Trump has said he will not participate in decisions about his business if he is elected to the White House and that those decisions will be left to his children in what they have called a “blind trust.”
But Richard Painter, a University of Minnesota law professor who served as ethics advisor to Republican President George W. Bush, said the arrangement would not fit his definition of a blind trust, and appeared ripe for potential conflicts.
“I don’t see how you have a blind trust when you know what’s in the blind trust,” Painter told ABC News. “The appearance is that a foreign government or other foreign organization has influence over the president of the United States through financial dealings with his family and that would be unacceptable.”
As questions have been raised about Trump’s business interests with Russians, the candidate has sought to distance himself from Moscow.
“For the record, I have ZERO investments in Russia,” he wrote on Twitter in July.
He later told ABC’s George Stephanopoulos, “Will I sell condos to Russians on occasion? Probably. I mean I do that. I have a lot of condos. I do that. But I have no relationship to Russia whatsoever."
But an ABC News investigation found he has numerous connections to Russian interests both in the U.S. and abroad.
“The level of business amounts to hundreds of millions of dollars -- what he received as a result of interaction with Russian businessmen,” said Sergei Millian, who heads a U.S.-Russia business group and who says he once helped market Trump’s U.S. condos in Russia and the former Soviet states. “They were happy to invest with him, and they were happy to work with Donald Trump. And they were happy to associate—[and] be associated with Donald Trump.”
“I would treat Vladimir Putin firmly, but there’s nothing I can think of that I’d rather do than have Russia friendly as opposed to the way they are right now so that we can go and knock out ISIS together with other people and with other countries,” he said.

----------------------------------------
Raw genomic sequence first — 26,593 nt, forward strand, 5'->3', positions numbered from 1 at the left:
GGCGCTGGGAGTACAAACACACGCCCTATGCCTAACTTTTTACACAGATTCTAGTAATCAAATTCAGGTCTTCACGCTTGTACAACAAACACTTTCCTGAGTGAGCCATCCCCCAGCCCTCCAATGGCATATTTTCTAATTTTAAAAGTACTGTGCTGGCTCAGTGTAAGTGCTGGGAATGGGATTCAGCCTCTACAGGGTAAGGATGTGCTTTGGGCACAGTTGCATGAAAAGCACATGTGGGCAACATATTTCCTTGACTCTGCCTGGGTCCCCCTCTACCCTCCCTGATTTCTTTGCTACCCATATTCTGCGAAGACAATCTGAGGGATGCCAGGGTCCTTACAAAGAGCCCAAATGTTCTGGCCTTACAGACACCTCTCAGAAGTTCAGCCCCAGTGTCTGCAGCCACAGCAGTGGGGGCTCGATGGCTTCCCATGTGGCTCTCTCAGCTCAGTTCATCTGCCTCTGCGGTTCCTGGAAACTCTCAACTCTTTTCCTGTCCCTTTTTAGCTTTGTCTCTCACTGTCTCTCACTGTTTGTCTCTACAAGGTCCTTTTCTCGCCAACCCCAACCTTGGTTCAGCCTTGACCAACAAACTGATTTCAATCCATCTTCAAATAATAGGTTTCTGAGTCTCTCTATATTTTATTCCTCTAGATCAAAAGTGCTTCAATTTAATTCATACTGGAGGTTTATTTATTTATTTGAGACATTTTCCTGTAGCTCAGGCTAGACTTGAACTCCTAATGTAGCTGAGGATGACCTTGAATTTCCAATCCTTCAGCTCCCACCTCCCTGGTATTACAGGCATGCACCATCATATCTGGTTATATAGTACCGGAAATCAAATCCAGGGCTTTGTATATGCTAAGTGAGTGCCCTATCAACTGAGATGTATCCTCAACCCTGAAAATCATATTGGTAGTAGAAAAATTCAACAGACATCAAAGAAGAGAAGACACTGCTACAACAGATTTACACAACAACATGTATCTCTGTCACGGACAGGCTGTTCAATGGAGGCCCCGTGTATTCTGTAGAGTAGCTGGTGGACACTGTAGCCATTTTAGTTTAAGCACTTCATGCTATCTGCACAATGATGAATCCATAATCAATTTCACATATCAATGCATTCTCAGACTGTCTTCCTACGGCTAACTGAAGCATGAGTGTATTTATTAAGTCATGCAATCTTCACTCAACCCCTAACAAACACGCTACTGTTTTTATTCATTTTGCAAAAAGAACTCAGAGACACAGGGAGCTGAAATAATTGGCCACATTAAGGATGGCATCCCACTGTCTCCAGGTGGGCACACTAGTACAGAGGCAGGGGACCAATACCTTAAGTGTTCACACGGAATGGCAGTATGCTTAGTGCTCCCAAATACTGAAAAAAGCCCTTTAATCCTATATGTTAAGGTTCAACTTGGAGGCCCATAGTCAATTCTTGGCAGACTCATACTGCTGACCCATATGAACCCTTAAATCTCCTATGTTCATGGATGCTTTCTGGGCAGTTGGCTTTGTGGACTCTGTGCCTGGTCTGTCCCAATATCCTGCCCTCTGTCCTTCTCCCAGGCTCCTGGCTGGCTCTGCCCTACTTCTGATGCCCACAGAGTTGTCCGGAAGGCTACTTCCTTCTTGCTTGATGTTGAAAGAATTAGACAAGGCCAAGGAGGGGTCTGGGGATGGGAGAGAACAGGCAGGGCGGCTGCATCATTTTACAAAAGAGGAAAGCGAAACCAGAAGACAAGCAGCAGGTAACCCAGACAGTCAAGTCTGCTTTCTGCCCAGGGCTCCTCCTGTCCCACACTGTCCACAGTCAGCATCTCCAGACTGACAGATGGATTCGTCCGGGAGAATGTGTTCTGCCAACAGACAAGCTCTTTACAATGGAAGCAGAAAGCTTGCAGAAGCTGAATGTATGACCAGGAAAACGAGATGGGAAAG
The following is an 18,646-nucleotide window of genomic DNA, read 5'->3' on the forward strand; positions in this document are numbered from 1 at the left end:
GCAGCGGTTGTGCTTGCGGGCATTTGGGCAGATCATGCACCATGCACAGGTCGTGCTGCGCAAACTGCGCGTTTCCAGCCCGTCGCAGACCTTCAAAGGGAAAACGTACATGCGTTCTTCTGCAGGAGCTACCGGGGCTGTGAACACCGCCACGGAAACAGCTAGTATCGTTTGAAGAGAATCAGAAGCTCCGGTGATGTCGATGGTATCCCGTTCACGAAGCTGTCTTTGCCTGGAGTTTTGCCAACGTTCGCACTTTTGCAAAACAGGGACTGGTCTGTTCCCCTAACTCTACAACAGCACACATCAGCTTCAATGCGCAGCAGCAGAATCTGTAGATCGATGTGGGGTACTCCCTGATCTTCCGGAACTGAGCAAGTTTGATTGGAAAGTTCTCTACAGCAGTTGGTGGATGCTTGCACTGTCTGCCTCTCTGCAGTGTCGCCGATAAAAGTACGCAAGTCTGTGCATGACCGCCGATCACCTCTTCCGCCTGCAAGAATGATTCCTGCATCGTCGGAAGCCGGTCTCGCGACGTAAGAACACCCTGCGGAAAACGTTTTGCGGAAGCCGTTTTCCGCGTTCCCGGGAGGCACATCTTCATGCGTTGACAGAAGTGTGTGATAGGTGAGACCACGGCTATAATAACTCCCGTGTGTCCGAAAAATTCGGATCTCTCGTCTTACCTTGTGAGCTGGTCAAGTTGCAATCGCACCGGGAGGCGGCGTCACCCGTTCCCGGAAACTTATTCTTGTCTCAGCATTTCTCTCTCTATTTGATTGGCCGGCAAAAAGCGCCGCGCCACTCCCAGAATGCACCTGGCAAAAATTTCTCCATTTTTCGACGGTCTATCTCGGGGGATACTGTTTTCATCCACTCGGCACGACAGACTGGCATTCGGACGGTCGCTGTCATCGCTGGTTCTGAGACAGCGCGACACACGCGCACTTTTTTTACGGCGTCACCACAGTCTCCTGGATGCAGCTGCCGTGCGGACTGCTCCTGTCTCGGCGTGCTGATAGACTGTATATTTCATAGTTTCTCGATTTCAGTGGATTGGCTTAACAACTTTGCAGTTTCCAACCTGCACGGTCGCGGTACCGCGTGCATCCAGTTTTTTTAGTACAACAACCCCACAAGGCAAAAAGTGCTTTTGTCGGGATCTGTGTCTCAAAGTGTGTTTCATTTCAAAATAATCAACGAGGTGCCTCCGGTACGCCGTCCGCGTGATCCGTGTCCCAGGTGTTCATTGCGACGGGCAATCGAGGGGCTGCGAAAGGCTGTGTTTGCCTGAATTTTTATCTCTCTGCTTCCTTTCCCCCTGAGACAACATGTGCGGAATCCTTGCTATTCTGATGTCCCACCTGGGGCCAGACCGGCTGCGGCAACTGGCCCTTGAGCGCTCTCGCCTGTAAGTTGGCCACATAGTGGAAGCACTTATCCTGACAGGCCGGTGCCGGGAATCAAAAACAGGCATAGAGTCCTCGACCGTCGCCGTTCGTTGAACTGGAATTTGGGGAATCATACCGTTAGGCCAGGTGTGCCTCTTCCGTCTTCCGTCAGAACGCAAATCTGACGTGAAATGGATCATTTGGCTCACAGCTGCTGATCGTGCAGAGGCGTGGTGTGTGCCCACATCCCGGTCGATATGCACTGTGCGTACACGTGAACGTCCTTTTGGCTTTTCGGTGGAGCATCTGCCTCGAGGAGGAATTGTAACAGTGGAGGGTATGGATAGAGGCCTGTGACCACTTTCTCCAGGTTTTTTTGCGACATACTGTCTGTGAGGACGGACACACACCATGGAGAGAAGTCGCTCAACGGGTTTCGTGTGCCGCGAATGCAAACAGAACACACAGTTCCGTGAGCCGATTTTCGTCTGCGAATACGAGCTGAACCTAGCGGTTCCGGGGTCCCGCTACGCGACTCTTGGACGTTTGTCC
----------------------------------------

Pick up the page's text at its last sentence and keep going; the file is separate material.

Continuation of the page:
Sen. John McCain told a talk radio audience he was “astonished” after Trump praised Putin on the campaign trail. “I think [it] shows either profound ignorance or an attitude that contradicts everything about the United States of America and our relations with our adversaries,” McCain said.
The Russian Boom With Trump Branded Properties
Long before he ran for president, Trump displayed an ongoing interest in Russia and the former Soviet states. He negotiated projects in the Republic of Georgia and Azerbaijan, neither of which was completed. And he and his children at different times toured Moscow in search of a site for a Trump project there.
“I know there were some drafts prepared for the [Moscow real estate] project when Donald Trump flew to Moscow. And he shared those drafts with some of the Russian businessmen,” Millian said, adding, “It didn't go any further at the moment.”
Trump was involved in a range of deals with Russian-born business executives, including the developer of the Trump project in Toronto. One of his partners in Trump Soho recruited financing from investors in Russia and Kazakhstan, according to court filings. And in 2013, Trump earned a cut of the proceeds when a Russian oligarch paid to host the Miss Universe Pageant at his venue in Moscow.
At the same time, wealthy Russians accounted for significant profits at Trump projects in the U.S.. Throughout the 2000s, records show Russians were buying into Trump branded real estate.
ABC News conducted a review of hundreds of pages of property records and found that Trump-branded developments catered to large numbers of Russian buyers.
This was most notable at the Trump licensed condo towers in Hollywood and Sunny Isles, Florida. Local real estate agents credited the Russian migration for turning the coastal Miami community into what they called “Little Moscow.”
Trump Organization General Counsel Alan Garten told ABC News the firm does not track the nationality of buyers, but he does not believe Russians spent any more money on Trump ventures than those from other regions.
“This whole fascination with this connection is overblown and misleading,” Garten said.
Garten said the Trump Organization played no part in determining which market to pursue – the strategy used to attract buyers was entirely the purview of the developer.
“In a license deal we’re not selling the unit,” Garten added. “That is a contact between the developer of that project and the buyer. We’re not selling anyone anything.”
In the case of the Trump towers along Florida’s coast, they were sold by two separate builders with Trump licensing his name to the projects. But the licensing agreements required Trump to participate in the marketing of the condos, and Trump received royalties for each unit sold, according to Gil Dezer, president of Dezer Development, which built six Trump buildings in Sunny Isles.